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Messages - beersk

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1351
General Homebrew Discussion / Re: Pics of recent brews?
« on: March 23, 2014, 08:12:45 AM »
Looks like a hefeweizen! ;)

1352
General Homebrew Discussion / Re: Drinking Only Homebrews
« on: March 22, 2014, 07:51:01 AM »
I have found myself brewing less American,  British,  and Scottish styles,  since I can drink fresh craft brewed ales at almost every pub and taproom  I brew and drink lots of lagers and Belgians, as where I live, finding good versions of those on tap is difficult.

I don't ever see myself ever drinking only home brew, as I like going to bars too much. I do find myself going less and less to the fine beer store, though, and very rarely ever get a growler filled.

Sent from my SCH-I535 using Tapatalk


Same here. Lately, I've noticed when I got out, there's almost nothing on tap that I want. Hard to imagine a place not having a good oatmeal stout, hefeweizen, schwarzbier, helles, pilsner, pale ale, vienna lager, dunkel, or a porter, is it? Well, it is. Anything we have is either an IPA, Belgian, or commercial lager. But the only place I really go out any more in a nice little pub & restaurant that has Weihenstephaner hefe and Fuller's London Porter. All anyone wants anymore is IPAs and imperial stouts.
I drink mostly homebrew, but buy some here and there, and go out once a week maybe for a few. But most of my drinking is homebrew at home.

1353
Kegging and Bottling / Re: Mini Kegs
« on: March 20, 2014, 06:46:42 AM »
Ha, I know what he meant, I just couldn't get past why you'd need to choke down Warsteiner. It's one of the best German pilsners on the planet.

1354
Kegging and Bottling / Re: Mini Kegs
« on: March 19, 2014, 02:36:27 PM »
Midwest is the only place I can find that still sells mini kegs.  It doesn't look like the ones they sell have the spout, but you could contact them to find out.

However, since the empty kegs are like $15 plus shipping, why not just buy the Warsteiner, choke it down and reuse the keg?
Wait a minute, choke down Warsteiner?

1355
Yeast and Fermentation / Re: Fermenting in kettle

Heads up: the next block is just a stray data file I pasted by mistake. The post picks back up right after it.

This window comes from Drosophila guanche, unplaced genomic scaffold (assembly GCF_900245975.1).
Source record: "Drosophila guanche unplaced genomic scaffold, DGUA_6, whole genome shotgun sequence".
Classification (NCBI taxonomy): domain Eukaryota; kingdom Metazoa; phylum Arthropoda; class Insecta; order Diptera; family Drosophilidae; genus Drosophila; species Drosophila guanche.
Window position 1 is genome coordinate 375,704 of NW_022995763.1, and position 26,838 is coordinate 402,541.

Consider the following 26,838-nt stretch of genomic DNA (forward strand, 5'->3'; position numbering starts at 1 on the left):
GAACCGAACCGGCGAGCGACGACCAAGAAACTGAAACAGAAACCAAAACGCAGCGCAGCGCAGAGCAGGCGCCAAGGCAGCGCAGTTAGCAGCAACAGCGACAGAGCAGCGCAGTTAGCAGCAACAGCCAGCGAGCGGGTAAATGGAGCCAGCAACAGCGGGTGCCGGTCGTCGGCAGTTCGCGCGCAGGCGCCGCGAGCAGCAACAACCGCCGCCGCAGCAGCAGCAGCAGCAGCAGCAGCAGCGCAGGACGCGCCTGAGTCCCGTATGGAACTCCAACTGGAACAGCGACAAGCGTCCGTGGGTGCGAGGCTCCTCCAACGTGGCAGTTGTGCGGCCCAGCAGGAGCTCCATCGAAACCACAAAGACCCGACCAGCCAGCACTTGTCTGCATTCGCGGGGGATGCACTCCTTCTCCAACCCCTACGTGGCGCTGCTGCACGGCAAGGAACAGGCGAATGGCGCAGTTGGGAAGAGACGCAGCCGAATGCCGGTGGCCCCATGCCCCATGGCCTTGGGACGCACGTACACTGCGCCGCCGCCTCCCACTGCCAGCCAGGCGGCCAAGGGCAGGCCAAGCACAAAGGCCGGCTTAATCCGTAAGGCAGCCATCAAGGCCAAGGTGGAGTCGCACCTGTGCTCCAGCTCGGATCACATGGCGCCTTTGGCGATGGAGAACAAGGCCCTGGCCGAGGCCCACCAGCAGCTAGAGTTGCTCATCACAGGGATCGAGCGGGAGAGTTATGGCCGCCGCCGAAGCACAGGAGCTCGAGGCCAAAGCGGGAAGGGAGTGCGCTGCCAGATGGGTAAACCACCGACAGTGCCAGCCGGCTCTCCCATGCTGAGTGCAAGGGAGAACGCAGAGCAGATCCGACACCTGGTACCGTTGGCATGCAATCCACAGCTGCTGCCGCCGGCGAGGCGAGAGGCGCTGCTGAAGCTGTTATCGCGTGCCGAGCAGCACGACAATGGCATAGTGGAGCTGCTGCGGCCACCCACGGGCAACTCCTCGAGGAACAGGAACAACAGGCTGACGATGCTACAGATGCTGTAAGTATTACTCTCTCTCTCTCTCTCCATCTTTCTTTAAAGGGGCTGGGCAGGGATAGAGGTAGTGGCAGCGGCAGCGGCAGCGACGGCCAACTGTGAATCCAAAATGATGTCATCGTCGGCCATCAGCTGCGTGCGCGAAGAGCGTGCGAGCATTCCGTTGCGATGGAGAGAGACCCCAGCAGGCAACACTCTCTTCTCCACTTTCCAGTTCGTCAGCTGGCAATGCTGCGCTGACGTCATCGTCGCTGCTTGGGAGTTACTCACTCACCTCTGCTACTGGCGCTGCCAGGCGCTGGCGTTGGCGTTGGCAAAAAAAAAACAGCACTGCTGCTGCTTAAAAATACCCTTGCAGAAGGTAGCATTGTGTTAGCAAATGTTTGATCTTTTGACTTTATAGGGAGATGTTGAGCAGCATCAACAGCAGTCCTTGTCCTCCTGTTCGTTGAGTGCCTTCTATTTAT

« on: March 18, 2014, 11:00:46 AM »
Rather than doing a large starter for a lager, I did a batch of about 1.75-2 gallons and fermented it in the kettle.  It was just Pilsner DME, steeped Carapils and a little bit of Hallertauer hops (that I bagged, so I could remove easily post boil).  A simple Pils - it worked out great and I harvested the yeast for a bigger batch that I ultimately stepped up to 10 gallons in my 15 gallon Spiedel fermenters.
How did it taste? Did you notice any more esters than usual?

1356
If you have a RIMS with direct heat, you won't need to stir it.  ;)
I did say average homebrewer.

Stovetop BIAB with something to keep the bag off the bottom should work sufficiently well. I'd say that's a little more average than a RIMS :)
Just make sure you can take the temp of the mash at the bottom, else it'll be much hotter down there, even if you stir and you'll denature enzymes. When I was doing my first brews in a bag, I couldn't figure out why all my beers were stopping at 1.020. It was frustrating, then realized, it's probably because it's hotter down on the bottom, under the "false bottom" where stirring wouldn't necessarily move as much of that wort around.

1357
General Homebrew Discussion / Re: spring/summer beer styles
« on: March 18, 2014, 10:41:45 AM »
Laaaaaaaaaaaaaaaaaaaagahs!!

1358
Yeast and Fermentation / Re: Fermenting in kettle
« on: March 18, 2014, 10:31:31 AM »
I still plan to do the 8 gallon split batch experiment, but it seems bunk to me, on a homebrew scale, that 4 gallons in a 5 gallon cornie would negatively affect the finished beer, to be noticeable. But, that's what the experiment will be for. Doing a closed transfer is really awesome and keeps me sane.
I think it may be worth it to semi-open ferment a lager to be brew this week too, to see how it turns out. I may take Thursday and Friday off this week. So maybe Thursday I'll brew a Czech lager, to be fermented, per usual, in a keg. And Friday, I'll brew the Czech dark lager to be semi-open fermented in the kettle. This sound good? Or should I switch them around? Just wondering which would be a better test to see how the semi-open fermentation really affects the flavor profile.